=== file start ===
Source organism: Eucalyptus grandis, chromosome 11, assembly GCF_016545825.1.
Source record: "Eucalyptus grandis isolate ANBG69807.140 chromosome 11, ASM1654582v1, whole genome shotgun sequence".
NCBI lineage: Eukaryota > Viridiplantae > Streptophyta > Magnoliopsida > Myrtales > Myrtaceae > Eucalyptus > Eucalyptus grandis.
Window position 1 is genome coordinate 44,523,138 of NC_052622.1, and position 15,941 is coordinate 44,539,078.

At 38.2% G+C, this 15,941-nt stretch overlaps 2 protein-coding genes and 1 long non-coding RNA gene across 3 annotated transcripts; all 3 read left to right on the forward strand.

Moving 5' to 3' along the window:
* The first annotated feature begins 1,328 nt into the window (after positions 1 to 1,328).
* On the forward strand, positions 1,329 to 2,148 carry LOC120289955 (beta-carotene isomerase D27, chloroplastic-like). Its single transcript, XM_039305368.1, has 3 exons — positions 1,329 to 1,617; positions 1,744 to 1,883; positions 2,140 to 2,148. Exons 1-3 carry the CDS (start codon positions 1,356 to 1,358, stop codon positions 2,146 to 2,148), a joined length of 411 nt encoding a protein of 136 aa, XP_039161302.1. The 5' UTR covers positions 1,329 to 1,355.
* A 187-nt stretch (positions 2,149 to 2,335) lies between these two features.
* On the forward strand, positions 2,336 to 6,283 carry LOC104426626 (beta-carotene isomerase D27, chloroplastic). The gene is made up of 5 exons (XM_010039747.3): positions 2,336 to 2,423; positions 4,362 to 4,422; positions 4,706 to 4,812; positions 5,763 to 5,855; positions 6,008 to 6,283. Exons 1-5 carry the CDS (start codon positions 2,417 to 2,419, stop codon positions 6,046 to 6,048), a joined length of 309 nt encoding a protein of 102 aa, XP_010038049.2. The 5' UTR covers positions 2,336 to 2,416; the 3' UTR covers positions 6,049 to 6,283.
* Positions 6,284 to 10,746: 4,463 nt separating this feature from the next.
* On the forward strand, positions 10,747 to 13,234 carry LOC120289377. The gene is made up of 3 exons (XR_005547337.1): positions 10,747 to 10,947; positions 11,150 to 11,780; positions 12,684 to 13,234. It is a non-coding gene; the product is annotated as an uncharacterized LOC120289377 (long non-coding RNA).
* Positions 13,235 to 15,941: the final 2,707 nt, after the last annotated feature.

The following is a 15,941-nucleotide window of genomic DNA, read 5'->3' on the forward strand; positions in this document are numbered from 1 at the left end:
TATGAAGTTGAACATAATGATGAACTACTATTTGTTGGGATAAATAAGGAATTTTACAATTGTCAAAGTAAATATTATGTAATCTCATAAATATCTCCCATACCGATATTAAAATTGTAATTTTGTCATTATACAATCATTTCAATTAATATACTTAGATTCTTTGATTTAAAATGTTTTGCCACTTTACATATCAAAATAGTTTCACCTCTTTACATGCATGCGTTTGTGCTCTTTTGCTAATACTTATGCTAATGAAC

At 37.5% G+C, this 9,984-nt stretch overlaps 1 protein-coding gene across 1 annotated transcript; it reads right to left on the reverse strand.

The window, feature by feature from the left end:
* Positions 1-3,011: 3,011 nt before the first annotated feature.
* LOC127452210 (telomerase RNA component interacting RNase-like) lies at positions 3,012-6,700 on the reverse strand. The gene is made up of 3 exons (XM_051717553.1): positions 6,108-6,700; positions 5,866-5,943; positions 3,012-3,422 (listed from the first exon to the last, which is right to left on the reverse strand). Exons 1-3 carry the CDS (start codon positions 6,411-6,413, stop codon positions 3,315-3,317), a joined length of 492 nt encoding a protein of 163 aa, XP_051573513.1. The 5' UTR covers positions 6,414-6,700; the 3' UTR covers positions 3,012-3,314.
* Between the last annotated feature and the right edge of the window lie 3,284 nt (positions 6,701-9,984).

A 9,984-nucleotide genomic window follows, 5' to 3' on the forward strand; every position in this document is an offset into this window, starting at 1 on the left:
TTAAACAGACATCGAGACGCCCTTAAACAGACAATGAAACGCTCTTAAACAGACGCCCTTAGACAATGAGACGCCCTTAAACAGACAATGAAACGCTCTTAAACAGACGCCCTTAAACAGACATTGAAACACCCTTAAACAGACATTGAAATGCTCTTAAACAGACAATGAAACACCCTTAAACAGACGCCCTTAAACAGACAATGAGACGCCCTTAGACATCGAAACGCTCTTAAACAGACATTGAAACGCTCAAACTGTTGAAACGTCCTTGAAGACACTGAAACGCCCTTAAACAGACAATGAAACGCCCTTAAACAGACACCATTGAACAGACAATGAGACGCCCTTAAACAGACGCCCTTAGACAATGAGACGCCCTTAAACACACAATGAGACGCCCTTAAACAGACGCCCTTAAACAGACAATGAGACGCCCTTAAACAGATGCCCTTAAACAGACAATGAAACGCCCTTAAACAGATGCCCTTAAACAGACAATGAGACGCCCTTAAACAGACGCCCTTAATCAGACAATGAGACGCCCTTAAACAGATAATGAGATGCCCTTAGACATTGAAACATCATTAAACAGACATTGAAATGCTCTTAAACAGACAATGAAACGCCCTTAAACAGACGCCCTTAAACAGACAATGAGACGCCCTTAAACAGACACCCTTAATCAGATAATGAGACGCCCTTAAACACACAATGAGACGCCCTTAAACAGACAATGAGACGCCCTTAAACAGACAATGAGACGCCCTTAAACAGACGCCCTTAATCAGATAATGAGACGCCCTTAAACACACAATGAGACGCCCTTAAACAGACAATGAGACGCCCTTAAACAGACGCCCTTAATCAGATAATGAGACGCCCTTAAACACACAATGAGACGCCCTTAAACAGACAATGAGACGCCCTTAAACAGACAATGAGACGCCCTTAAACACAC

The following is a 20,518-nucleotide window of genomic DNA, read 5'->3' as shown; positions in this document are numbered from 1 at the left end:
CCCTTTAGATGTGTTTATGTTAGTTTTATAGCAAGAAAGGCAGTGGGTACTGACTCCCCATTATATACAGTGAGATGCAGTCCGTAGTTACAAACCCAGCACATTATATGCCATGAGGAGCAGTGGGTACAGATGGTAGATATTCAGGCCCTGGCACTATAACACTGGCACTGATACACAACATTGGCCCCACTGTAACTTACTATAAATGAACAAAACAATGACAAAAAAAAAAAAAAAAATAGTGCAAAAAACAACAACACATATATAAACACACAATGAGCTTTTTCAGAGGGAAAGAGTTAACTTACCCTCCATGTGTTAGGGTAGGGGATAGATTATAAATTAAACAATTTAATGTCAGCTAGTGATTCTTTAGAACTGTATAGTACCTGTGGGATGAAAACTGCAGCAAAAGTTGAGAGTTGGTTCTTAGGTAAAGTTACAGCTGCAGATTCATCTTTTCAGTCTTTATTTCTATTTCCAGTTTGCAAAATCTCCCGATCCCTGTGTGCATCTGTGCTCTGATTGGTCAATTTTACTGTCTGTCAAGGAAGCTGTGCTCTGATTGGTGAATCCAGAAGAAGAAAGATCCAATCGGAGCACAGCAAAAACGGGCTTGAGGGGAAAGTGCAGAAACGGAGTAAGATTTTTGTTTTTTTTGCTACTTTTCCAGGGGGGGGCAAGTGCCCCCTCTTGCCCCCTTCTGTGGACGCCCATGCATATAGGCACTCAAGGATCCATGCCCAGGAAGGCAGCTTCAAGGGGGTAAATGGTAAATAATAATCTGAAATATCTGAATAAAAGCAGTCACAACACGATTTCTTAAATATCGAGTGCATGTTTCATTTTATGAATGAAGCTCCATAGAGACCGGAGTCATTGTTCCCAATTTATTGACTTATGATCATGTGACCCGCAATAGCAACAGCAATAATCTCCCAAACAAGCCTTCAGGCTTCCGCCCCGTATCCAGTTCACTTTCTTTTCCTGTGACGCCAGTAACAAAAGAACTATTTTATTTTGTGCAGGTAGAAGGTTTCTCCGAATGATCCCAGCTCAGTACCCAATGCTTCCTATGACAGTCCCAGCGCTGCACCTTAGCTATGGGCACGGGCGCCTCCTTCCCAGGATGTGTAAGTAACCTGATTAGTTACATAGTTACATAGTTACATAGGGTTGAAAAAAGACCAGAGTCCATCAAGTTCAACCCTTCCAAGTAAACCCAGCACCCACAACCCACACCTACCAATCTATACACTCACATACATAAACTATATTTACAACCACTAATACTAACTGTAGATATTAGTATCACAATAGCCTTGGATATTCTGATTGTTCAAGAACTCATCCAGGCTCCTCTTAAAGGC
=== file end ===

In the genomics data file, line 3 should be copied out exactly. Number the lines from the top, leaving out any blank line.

NCBI lineage: Eukaryota > Viridiplantae > Streptophyta > Magnoliopsida > Myrtales > Myrtaceae > Eucalyptus > Eucalyptus grandis.